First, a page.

As the above quote suggests, this Garifuna Visual Dictionary attempts to help with the retention of Garifuna vocabulary by providing pictures with each Garifuna animal and fruit.  Like with the Rosetta Stone program, its hoped that this approach will advance the accumulation of Garifuna vocabulary.

Same pages of the Garifuna Visual Dictionary of Animals and Fruits by Mr. Ben Flores.

Same pages of the Garifuna Visual Dictionary of Animals and Fruits by Mr. Ben Flores.

This Garifuna Visual Dictionary of Animals and Fruits was many months in the making and was the result of an inspired collaboration by Garinagu and non-Garinagu people with the Garifuna community’s best interest at heart. Ali Allie, Co-director of the award-winning, independent film, GARIFUNA IN PERIL, explained, “It was fantastic to work on this.  I was very amazed and inspired by Ben’s continued dedication to this.  We had one set of pictures, then we had to change the set of pictures and the book got smaller, then bigger.  We went through different drafts to try and make it bigger and easier for kids to read and stuff.  We just kept on going, and never gave up.”

As an academic resource, GAHFU Board Member and the Author of their Garifuna Language Workbook, Michelle Goldwasser gushed, “Ben’s done a great job documenting words that otherwise are going to be lost.  These words tell us from a scholarly point of view the importance of different animals, that there are multiple words for them, that signals there’s greater importance to them.  There’s some history here in terms of the number, kinds of and the meanings of the words.  So in terms of documenting all of that, this is really significant to keep a history of the Garifuna people use of these terms themselves.

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Mr. Justin Flores talked about this new Garifuna Visual Dictionary for Animals and Fruits from a social perspective and offered a suggestion when he said, “Now I can put words with pictures and actually know what they mean.  Now the pronunciation is a different thing there, now.  I am waiting for the application to show how these words should be pronounced.”

Bill Flores spoke about the man who created this Garifuna Visual Dictionary when he exclaimed, “The one thing about Ben Flores is he is dedicated to the preservation of Garifuna culture.  This publication of this book will go a long way towards achieving those ends.  I’m not surprised that Mr. Flores would publish a book like this because of his background.  He’s got this strong Garifuna DNA from his dad, Don Justo.

Author and Editor of the Garifuna Visual Dictionary of Animals and Fruits, Mr. Ben Flores.

Author and Editor of the Garifuna Visual Dictionary of Animals and Fruits, Mr. Ben Flores.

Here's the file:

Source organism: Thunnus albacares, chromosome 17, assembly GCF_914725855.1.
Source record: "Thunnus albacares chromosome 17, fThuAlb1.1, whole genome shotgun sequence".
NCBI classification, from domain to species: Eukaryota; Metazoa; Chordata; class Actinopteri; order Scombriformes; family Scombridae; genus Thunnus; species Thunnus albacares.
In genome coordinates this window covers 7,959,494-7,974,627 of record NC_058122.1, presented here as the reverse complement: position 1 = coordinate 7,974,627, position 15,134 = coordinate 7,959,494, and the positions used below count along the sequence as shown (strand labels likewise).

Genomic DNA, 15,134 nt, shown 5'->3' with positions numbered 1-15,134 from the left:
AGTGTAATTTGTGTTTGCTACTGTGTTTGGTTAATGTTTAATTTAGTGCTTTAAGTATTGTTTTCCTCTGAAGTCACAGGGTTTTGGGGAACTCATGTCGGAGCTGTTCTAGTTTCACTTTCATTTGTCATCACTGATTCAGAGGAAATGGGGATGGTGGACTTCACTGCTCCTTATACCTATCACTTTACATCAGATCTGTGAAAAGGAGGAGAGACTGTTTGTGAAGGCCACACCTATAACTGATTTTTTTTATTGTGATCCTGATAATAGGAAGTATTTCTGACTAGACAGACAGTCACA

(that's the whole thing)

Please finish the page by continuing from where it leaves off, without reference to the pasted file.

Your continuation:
Actress and Social Worker Araceli Nunez simply stated (in both the Garifuna Language and in English), “It’s great to be here and be part of this.  Once again, another historic event, as we evolve or as we continue the struggle to preserve our Garifuna culture.  So this is really amazing to be here.”

Kalina Flores also spoke about the Garifuna Visual Dictionary of Animals and Fruits from a social perspective.  She said, “Well I’ll have a reference to go to when I want to know what the words are.  It gives me more Garifuna than ‘behave yourselves’, ‘stop’ , ‘Nafaratibu’ (“I’m gonna beat you” in the Garifuna Language), things like that.  I know those off the bat.  I know how to say those things because I heard it said to me all the time.  I actually speak more Spanish, than I do Garifuna.  But the commands that tells me to behave myself, I know all of those.  I noticed that there are foods whose Garifuna words that I didn’t know.  Certain foods like Ereba, I didn’t know that Ereba was the Garifuna equivalent for Cassava.  I just thought that it was just called Ereba and that’s it.  So it gives me some more English as well for things that are unique to our culture.  I can now know what the English translation is. So If I am trying to explain it to someone else, I can use this Garifuna Visual Dictionary of Animals and Fruits to tell them, this is what Ereba is called in English.”

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Finally, the creator of The Garifuna Visual Dictionary of Animals and Fruits, Mr. Ben Flores explained why he wrote it.  “I realized that he had lots of animals that have Garifuna Names, but not too many people knew of the names.  So I figured, let me see what I can do.  I started out with mammals first.  And then I said, Oh, we have a lot of fish.  They have names, so we could do something with those too.  So that’s basically what I did.  I put all the names together, Ruben helped me quite a bit, from the Honduras version of Garifuna names of our animals and fish.  It worked out pretty good.”